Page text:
- When the IOL data owner receives the Connect URL that requests data sharing with the application, they can click on it to initiate the process of accepting data sharing with the application. When they do so, they are redirected to an IOL panel that display what data sharing permissions this application is requesting.
- The IOL data owner can view the permissions, and if he or she agrees, clicks on the APPROVE button to accept data sharing with this application. A data sharing connection is then setup automatically between the IOL data owner account and the application, security keys/tokens are exchanged automatically, and any API token configurations and/or webhook configurations are created automatically in the IOL data owner account, enabling data sharing with the application.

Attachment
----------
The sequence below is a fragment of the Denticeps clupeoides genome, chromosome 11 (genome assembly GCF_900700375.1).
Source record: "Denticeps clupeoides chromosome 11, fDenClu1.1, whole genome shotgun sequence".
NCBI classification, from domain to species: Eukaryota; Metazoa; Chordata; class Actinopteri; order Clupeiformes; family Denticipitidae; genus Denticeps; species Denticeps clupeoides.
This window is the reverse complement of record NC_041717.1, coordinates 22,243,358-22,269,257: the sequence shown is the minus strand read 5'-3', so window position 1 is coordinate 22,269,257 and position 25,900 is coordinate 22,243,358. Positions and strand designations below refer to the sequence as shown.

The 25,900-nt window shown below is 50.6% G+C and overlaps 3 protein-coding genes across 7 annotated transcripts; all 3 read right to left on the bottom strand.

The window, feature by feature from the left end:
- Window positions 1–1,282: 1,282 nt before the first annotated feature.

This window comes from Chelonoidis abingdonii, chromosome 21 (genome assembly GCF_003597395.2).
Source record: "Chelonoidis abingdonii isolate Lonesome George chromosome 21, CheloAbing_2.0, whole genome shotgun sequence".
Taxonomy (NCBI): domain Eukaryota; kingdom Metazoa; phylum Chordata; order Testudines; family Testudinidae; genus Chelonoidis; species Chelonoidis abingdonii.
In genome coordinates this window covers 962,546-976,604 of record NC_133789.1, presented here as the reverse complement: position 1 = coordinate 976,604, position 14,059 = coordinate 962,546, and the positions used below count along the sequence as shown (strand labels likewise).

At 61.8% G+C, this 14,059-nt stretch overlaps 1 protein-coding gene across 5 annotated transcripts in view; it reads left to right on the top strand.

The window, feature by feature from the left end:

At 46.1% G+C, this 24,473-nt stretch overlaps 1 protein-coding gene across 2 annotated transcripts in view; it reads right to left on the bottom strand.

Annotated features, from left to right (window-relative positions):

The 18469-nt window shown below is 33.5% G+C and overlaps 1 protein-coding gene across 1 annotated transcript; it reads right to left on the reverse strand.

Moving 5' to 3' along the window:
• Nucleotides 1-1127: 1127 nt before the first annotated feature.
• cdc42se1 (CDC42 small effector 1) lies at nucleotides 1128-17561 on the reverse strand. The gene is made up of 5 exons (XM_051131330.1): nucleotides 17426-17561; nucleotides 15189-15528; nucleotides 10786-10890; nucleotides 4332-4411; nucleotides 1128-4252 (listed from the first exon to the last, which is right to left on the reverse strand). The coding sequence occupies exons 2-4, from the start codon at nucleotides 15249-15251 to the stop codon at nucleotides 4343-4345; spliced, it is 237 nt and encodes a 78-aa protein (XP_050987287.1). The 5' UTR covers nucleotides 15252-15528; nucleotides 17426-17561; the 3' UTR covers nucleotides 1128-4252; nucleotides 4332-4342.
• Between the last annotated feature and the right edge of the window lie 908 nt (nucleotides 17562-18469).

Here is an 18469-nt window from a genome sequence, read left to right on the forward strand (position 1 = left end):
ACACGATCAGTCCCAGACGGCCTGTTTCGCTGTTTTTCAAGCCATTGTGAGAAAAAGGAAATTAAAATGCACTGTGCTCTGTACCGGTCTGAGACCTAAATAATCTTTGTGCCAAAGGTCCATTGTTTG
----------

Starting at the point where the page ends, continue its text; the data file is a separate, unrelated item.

- The application will now be able to read/write data in that IOL data owner account as per the requested and proved permissions.
Additionally, an application can connect to an IOL data owner account in two different ways:
- Single-account applications get data to the application itself only, and not to a specific account/user of that system. A typical example is an in-house developed carrier TMS system that receives shipments (IOL TransportInstruction entities) from shippers. There is only one carrier using this software, so the data owner do not need to know which user/company account at that software they accept data sharing with and is getting the data.